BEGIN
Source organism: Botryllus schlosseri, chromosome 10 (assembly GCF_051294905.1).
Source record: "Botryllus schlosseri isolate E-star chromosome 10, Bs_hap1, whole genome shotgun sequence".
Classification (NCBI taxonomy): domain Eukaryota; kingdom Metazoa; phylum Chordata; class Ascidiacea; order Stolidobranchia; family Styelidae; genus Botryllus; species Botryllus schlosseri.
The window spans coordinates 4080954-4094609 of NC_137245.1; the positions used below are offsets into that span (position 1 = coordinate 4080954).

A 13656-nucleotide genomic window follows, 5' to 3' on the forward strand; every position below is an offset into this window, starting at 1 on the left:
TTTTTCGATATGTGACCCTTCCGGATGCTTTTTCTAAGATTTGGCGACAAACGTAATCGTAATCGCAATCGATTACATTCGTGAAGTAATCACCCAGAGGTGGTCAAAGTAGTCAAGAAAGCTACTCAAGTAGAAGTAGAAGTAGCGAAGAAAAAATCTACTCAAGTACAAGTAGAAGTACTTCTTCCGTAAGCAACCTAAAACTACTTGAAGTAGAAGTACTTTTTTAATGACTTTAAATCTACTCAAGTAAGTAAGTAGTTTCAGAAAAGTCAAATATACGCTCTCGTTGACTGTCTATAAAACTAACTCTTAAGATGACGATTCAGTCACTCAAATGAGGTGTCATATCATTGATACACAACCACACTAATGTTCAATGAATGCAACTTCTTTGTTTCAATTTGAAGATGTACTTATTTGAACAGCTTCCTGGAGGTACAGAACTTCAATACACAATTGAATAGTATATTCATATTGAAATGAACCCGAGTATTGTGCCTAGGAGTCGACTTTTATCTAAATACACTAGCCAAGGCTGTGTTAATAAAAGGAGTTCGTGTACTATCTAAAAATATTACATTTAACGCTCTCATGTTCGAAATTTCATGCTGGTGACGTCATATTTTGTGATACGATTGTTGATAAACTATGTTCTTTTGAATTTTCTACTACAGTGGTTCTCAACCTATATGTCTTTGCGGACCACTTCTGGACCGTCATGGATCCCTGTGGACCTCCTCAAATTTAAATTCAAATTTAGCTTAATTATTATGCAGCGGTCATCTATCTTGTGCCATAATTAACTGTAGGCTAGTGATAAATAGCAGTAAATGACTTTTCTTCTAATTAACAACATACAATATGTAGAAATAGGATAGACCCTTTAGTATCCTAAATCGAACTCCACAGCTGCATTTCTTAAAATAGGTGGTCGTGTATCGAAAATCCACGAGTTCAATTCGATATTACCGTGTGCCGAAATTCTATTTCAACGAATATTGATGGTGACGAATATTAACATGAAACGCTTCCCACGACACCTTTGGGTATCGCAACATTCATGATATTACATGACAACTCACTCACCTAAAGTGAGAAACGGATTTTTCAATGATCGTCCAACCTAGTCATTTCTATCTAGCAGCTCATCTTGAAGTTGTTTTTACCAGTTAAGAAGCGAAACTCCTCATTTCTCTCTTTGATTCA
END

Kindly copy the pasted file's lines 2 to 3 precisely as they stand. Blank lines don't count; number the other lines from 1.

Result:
Source record: "Botryllus schlosseri isolate E-star chromosome 10, Bs_hap1, whole genome shotgun sequence".
Classification (NCBI taxonomy): domain Eukaryota; kingdom Metazoa; phylum Chordata; class Ascidiacea; order Stolidobranchia; family Styelidae; genus Botryllus; species Botryllus schlosseri.